Monday, August 16, 2010

Leafy Green Pesto

I raided my neighborhood's community garden on Saturday night and came home with a bag full of dark leafy greens. Vegetables, yes, but not just any vegetables. Call them what you want: Super Foods, Perfect Foods, nutritional powerhouses, etc., these nutritiously dense leaves are really in a class all by themselves. Amazingly enough, dark leafy greens seem to be the one food group that no matter what side of the health spectrum people are on (raw, vegan, vegetarian, gluten free, sugar free, organic, or even the Standard American Diet!), they all seem to agree that dark leafy greens are indeed good for you. And moreover, you can't go a day without reading some health article about the how they benefit the human body. To quote Laura Dolson of, "Dark green leafy vegetables are, calorie for calorie, perhaps the most concentrated source of nutrition of any food. They are a rich source of minerals (including iron, calcium, potassium, and magnesium) and vitamins, including vitamins K, C, E and many of the B vitamins. They also provide a variety of phytonutrients including beta-carotene, lutein, and zeaxanthin... Dark green leaves even contain small amount of Omega-3 fats." Read the full article here

I started eating them with abandon a few years ago at the commencement of my health journey and have never looked back. I eat them raw, steamed, as wraps, in soups, in pestos (hence the recipe), in salads. I know that many people do, however good they are for you, find difficulty in adding them into their "daily" meal repertoires. For myself, I can't just prepare them the same way every day (too boring!), so I have to get creative in my preparation of them to keep me healthfully indulging every day. (I'm very unlike my parents, who, God love 'em, can eat a spinach salad every single day.) So hopefully you'll be inspired by this recipe to find creative ways to get the dark leafys in... at least almost everyday!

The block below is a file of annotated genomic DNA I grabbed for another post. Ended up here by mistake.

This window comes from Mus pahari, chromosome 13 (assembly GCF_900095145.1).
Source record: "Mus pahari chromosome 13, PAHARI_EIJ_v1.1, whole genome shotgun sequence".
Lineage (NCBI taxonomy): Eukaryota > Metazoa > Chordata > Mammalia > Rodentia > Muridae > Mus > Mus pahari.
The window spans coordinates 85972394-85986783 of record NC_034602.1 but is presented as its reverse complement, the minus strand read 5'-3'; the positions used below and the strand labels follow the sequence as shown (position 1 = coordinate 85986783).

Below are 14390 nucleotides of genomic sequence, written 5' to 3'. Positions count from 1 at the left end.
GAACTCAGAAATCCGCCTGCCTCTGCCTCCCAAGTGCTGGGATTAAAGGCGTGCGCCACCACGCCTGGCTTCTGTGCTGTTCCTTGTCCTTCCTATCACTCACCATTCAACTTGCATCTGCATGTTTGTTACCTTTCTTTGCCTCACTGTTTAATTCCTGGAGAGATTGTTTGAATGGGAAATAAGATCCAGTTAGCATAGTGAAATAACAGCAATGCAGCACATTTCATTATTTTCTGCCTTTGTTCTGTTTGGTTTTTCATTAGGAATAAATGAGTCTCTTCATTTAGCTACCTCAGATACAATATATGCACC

Leafy Green Pesto

12-15 leaves of dark leafy vegetables (I used 3 of each: kale, collards, beet greens, and Swiss chard)
1 tablespoon coconut oil
3 garlic cloves, coarsely chopped
1/2 cup pecans
3 tablespoons water (I used the steam water)
1 tablespoon balsamic vinegar
3 tablespoons extra virgin olive oil
pinch nutmeg
salt, pepper

Steam leafy greens until bright green (about 3-5 minutes). Remove from steamer and place in food processor. Heat coconut oil in small skillet over med-low heat and when hot, add garlic and pecans. Toast about 5 minutes, shaking skillet often to prevent burning. When browned, add garlic and pecans, along with steam water and vinegar to food processor. Process about 30 seconds to 1 minute until combined. Add olive oil in steady stream to processor while running and continue to process another minute or so. Stop and add nutmeg, salt, and pepper and process one more time, adjusting seasonings as necessary.

I love to eat this alone or with raw carrots. It is also fantastic on top of grilled white fish, like mahi mahi or orange roughy (my personal favorite). It pairs well with a mild goat cheese a top of bread or crackers for a sophisticated appetizer.

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